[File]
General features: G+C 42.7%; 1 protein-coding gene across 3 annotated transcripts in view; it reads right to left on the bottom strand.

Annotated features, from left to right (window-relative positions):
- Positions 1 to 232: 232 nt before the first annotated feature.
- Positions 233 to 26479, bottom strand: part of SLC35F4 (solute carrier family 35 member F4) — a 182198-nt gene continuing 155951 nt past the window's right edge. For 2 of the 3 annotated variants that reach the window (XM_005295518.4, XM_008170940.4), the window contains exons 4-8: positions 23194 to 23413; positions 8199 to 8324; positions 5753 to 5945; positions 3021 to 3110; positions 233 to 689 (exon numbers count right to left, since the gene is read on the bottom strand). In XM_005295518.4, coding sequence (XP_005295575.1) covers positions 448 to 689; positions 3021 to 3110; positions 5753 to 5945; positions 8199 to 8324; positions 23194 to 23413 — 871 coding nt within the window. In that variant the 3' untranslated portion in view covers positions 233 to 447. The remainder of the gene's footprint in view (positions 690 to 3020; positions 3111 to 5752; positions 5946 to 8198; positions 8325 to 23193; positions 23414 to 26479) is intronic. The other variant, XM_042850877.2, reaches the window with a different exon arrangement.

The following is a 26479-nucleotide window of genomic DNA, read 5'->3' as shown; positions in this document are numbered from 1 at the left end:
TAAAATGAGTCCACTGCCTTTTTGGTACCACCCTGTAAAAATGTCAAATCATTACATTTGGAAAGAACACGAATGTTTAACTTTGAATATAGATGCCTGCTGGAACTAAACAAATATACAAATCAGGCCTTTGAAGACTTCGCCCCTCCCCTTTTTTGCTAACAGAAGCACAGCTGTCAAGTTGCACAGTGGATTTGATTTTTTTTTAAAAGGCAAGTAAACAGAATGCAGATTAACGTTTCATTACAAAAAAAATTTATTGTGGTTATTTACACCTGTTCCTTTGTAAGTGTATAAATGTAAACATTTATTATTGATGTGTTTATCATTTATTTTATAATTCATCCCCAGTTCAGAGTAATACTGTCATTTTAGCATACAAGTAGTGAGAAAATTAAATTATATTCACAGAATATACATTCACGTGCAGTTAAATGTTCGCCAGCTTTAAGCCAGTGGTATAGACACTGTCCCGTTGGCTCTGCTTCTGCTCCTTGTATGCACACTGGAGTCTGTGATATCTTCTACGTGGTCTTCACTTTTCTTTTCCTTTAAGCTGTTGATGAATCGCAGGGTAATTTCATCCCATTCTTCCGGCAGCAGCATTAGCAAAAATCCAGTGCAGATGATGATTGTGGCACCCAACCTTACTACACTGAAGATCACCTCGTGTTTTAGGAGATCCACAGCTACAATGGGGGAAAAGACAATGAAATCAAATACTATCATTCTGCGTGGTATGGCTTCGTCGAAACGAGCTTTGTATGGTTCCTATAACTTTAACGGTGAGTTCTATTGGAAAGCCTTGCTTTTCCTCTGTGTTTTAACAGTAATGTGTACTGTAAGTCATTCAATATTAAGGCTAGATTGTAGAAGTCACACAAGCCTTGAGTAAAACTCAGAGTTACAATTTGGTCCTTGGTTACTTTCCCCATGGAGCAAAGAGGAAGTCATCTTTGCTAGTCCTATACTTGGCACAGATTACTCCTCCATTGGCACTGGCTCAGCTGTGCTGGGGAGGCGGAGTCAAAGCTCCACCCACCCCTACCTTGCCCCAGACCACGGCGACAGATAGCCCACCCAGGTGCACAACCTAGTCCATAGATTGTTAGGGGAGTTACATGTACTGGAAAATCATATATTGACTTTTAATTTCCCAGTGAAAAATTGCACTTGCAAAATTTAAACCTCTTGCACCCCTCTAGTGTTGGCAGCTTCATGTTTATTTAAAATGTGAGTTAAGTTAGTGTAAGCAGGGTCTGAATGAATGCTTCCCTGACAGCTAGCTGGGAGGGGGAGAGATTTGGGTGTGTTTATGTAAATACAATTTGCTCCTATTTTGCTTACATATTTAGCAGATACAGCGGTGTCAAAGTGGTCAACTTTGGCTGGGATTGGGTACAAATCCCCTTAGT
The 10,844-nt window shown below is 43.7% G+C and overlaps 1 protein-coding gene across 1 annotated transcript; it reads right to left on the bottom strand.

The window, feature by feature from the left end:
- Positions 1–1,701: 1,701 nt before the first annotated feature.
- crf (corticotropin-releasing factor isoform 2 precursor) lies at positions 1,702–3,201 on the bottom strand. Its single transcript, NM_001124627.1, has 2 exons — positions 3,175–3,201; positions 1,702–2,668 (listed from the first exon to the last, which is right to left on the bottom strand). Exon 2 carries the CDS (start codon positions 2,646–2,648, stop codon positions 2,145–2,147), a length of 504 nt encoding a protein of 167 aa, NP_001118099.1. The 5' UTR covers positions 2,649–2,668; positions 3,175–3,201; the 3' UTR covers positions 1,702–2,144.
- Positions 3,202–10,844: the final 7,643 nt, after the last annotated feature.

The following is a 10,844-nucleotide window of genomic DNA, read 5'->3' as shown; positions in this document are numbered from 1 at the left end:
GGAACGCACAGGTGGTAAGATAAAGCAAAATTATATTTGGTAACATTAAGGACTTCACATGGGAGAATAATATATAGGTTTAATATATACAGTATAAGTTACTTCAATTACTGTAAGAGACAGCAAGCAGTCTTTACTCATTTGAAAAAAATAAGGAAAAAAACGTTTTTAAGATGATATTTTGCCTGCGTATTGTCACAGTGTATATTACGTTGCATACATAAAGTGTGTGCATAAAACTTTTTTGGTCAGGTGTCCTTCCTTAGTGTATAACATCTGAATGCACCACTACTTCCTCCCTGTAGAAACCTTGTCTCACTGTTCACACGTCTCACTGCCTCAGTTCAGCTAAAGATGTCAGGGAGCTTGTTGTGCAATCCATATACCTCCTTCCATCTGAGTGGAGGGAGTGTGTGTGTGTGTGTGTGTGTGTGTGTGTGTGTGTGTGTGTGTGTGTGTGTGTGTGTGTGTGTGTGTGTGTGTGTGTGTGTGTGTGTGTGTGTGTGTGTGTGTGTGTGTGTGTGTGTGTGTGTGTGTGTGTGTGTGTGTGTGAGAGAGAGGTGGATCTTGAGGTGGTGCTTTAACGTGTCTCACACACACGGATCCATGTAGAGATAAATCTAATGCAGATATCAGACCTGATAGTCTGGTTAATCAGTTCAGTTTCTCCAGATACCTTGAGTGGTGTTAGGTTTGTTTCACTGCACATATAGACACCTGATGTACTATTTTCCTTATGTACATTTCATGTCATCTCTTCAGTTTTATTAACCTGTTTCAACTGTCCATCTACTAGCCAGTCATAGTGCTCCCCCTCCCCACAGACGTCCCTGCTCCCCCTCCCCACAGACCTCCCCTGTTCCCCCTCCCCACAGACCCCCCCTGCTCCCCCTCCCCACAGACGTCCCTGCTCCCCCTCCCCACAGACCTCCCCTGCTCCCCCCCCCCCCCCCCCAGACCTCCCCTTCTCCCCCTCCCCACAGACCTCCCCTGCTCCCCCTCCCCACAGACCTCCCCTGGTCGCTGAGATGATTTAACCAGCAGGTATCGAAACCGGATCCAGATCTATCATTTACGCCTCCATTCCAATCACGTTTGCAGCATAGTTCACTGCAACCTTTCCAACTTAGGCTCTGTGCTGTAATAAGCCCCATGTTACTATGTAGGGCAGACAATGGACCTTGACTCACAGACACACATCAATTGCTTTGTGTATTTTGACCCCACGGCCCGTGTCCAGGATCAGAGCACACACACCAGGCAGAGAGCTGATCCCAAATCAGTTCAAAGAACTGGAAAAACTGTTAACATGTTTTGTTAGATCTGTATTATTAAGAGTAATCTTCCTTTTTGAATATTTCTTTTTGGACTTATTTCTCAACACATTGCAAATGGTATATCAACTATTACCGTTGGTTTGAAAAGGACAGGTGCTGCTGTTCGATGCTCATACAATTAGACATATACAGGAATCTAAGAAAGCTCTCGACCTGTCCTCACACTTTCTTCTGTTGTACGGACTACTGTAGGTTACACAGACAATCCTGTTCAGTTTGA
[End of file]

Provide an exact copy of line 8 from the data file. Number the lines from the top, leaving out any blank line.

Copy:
The window, feature by feature from the left end: